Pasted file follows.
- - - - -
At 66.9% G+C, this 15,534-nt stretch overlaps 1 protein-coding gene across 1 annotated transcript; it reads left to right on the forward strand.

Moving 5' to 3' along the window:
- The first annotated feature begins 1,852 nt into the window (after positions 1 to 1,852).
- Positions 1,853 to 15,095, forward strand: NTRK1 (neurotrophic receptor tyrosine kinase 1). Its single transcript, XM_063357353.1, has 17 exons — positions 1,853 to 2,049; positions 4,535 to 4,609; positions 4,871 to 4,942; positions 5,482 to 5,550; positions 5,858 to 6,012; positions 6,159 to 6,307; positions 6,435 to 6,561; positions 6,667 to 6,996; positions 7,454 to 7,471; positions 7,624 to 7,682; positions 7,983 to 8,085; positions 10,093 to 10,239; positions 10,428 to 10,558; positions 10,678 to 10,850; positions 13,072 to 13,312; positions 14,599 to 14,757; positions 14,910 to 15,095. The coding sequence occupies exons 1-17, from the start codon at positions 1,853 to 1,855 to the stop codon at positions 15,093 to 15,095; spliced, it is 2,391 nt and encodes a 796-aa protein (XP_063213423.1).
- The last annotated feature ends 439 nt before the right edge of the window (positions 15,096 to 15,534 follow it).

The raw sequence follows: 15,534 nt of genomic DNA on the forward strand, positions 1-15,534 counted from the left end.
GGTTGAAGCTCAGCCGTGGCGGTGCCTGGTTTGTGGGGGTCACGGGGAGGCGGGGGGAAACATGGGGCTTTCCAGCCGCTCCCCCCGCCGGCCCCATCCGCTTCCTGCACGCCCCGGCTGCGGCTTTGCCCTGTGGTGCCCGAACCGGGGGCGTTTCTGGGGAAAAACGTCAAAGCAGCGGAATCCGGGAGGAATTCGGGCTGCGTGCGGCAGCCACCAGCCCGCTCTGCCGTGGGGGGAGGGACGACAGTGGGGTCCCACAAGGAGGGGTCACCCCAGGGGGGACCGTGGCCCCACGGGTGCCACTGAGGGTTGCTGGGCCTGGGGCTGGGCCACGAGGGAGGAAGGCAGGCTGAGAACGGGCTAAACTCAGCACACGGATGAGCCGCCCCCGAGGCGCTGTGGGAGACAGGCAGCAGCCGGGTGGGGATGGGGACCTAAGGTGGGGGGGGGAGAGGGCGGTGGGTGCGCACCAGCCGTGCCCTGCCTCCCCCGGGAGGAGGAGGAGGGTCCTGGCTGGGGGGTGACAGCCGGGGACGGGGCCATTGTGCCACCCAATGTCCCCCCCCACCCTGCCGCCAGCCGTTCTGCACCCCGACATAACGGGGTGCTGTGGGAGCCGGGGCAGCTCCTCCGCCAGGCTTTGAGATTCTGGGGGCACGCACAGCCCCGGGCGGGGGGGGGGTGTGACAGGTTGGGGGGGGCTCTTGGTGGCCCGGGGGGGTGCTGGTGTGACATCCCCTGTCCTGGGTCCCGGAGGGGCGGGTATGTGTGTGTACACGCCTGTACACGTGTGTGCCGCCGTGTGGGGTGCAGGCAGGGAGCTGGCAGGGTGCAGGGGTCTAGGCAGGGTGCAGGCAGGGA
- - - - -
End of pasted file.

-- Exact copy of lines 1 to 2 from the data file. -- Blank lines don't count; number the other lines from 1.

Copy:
At 66.9% G+C, this 15,534-nt stretch overlaps 1 protein-coding gene across 1 annotated transcript; it reads left to right on the forward strand.

Moving 5' to 3' along the window: